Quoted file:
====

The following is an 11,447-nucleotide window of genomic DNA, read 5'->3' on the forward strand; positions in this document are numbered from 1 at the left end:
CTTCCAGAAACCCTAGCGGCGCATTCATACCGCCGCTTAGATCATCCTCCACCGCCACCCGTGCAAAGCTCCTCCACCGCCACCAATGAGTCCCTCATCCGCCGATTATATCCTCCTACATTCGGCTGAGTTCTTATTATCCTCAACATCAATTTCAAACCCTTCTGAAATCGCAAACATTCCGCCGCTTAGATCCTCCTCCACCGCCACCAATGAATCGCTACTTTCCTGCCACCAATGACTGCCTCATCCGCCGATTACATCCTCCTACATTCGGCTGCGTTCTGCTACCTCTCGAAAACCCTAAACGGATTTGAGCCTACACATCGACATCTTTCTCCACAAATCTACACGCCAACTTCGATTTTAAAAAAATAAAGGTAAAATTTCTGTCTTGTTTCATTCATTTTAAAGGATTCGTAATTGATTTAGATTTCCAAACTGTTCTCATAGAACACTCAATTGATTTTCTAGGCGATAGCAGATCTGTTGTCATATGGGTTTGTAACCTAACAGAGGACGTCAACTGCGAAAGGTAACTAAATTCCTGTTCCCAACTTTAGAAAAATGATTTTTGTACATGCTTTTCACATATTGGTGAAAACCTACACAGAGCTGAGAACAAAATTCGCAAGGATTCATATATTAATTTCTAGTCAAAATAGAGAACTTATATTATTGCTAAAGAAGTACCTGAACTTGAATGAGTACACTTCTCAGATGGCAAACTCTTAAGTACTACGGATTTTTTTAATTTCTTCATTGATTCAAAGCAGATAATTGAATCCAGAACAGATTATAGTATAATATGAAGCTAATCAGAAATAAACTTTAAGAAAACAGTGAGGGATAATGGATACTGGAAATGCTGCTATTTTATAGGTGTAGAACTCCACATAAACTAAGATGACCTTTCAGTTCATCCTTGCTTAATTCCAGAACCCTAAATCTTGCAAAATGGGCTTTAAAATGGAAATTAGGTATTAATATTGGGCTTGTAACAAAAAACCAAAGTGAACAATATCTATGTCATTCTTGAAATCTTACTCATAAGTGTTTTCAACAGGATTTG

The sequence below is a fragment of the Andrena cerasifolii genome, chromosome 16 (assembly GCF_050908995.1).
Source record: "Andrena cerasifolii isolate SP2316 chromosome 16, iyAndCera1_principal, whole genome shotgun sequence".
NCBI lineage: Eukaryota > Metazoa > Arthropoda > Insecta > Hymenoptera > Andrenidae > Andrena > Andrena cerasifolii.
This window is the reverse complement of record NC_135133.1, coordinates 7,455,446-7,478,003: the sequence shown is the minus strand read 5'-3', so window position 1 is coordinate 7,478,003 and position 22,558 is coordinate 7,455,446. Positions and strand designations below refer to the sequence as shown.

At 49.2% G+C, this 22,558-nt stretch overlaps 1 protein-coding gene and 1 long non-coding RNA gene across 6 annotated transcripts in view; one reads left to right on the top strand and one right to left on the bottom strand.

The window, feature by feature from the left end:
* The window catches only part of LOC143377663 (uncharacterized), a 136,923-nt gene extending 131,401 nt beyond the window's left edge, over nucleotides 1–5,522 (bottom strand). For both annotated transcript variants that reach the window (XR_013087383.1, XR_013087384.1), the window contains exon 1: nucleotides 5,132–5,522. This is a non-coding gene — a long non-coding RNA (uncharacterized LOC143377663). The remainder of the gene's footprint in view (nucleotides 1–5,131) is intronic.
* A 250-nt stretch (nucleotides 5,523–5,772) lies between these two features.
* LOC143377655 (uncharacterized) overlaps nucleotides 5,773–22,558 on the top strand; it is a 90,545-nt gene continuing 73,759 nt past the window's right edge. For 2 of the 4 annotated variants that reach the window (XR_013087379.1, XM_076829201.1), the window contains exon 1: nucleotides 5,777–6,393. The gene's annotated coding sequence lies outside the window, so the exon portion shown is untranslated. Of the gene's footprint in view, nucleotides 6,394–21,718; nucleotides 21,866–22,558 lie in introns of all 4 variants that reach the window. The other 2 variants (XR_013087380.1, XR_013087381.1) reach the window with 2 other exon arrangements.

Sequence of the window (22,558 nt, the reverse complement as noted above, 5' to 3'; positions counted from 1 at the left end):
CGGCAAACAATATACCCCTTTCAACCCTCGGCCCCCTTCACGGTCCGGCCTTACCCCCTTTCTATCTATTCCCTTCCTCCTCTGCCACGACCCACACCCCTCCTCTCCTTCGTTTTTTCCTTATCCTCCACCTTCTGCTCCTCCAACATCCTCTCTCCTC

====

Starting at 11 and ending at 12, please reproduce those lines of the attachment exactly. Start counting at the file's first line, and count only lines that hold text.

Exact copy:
* LOC143377655 (uncharacterized) overlaps nucleotides 5,773–22,558 on the top strand; it is a 90,545-nt gene continuing 73,759 nt past the window's right edge. For 2 of the 4 annotated variants that reach the window (XR_013087379.1, XM_076829201.1), the window contains exon 1: nucleotides 5,777–6,393. The gene's annotated coding sequence lies outside the window, so the exon portion shown is untranslated. Of the gene's footprint in view, nucleotides 6,394–21,718; nucleotides 21,866–22,558 lie in introns of all 4 variants that reach the window. The other 2 variants (XR_013087380.1, XR_013087381.1) reach the window with 2 other exon arrangements.

Sequence of the window (22,558 nt, the reverse complement as noted above, 5' to 3'; positions counted from 1 at the left end):